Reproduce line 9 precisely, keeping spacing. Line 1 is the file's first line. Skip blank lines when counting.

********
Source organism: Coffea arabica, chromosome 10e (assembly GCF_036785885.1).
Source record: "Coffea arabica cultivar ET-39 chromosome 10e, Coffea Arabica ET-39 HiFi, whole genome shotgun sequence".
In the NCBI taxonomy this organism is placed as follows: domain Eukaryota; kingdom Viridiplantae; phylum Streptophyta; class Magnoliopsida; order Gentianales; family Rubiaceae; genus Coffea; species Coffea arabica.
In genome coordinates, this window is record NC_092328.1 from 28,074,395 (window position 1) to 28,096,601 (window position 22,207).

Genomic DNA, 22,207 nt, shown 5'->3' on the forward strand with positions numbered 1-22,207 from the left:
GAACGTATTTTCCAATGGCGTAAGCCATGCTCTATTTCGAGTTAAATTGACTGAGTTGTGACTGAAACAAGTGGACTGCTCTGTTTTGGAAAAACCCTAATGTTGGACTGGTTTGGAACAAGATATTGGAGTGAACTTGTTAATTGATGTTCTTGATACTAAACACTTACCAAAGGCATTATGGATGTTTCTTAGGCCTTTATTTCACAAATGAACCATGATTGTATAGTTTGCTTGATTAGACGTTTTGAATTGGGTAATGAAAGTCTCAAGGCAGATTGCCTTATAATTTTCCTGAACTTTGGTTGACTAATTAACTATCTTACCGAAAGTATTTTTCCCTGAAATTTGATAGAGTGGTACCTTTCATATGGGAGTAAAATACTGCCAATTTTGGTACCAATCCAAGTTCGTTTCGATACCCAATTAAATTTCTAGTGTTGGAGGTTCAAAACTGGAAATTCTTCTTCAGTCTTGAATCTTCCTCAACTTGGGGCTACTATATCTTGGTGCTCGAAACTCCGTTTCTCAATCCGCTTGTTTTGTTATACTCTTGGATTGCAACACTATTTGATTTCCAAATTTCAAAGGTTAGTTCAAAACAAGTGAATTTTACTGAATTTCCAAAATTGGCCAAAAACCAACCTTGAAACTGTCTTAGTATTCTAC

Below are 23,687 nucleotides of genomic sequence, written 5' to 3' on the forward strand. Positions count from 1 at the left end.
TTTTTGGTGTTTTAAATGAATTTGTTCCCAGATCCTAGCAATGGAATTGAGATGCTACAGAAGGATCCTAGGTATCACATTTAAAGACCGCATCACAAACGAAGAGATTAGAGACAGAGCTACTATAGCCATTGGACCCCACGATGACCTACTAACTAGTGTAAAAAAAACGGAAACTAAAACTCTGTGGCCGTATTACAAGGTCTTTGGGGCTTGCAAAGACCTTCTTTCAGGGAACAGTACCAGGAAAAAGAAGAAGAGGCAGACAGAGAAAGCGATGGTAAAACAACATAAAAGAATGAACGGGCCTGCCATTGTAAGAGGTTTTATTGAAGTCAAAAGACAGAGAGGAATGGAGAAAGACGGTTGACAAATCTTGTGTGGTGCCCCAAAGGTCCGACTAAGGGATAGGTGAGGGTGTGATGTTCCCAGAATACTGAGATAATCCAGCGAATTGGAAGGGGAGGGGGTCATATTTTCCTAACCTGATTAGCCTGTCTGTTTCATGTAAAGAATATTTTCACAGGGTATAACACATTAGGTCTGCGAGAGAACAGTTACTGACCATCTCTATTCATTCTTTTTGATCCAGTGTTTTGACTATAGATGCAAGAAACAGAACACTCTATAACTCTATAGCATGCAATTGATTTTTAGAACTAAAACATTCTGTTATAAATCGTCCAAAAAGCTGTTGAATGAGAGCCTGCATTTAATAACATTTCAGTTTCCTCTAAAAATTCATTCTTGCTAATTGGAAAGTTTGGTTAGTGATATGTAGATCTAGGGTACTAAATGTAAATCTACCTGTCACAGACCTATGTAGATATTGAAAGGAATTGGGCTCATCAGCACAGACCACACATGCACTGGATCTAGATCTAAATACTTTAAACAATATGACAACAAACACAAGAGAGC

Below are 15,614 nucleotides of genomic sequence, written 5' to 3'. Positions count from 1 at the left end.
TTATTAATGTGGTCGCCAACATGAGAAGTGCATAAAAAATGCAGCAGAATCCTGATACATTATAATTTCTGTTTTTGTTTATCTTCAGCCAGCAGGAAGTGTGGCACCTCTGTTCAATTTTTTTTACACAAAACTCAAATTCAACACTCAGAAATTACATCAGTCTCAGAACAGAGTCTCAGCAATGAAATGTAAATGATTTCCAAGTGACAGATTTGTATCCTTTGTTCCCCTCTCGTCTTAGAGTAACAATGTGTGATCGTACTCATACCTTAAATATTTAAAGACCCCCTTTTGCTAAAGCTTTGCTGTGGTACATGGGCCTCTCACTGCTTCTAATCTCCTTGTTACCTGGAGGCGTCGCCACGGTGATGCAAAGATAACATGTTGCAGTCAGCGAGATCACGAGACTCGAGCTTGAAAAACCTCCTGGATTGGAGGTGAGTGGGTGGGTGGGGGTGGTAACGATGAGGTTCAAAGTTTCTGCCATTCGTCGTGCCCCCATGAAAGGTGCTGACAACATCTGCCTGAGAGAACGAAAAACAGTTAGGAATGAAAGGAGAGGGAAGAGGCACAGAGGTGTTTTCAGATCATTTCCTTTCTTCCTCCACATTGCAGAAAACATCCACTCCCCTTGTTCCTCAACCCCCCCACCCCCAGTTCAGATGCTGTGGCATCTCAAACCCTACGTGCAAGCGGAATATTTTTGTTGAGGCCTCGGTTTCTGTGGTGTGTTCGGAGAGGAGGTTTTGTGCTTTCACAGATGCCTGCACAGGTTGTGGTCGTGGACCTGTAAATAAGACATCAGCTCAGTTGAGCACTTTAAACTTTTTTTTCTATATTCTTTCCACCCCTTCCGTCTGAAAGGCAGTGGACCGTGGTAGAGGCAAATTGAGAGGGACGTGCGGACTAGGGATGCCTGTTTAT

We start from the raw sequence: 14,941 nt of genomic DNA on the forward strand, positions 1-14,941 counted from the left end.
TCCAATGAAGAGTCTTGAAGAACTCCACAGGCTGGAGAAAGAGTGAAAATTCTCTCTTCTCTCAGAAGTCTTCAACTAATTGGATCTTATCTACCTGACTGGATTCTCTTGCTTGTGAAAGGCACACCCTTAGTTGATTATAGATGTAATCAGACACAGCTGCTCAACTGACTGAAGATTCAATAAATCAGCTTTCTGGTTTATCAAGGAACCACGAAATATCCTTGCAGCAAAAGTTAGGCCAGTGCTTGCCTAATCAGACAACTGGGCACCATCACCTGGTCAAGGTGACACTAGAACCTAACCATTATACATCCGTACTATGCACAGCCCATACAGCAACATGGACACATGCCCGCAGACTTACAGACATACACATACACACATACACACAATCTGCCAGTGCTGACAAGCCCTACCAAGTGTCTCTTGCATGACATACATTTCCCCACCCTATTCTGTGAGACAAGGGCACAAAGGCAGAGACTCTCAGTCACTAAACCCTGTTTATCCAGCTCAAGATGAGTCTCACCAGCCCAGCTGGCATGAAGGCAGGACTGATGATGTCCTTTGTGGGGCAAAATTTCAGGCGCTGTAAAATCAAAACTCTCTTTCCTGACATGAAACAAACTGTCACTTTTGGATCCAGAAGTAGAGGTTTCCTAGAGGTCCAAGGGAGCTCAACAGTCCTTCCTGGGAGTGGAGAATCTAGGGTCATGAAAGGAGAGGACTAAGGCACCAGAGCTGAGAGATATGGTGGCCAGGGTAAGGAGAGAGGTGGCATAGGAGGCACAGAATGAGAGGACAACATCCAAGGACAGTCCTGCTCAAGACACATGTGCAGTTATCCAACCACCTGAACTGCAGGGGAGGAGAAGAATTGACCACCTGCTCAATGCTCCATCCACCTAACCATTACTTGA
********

Below are 15,614 nucleotides of genomic sequence, written 5' to 3'. Positions count from 1 at the left end.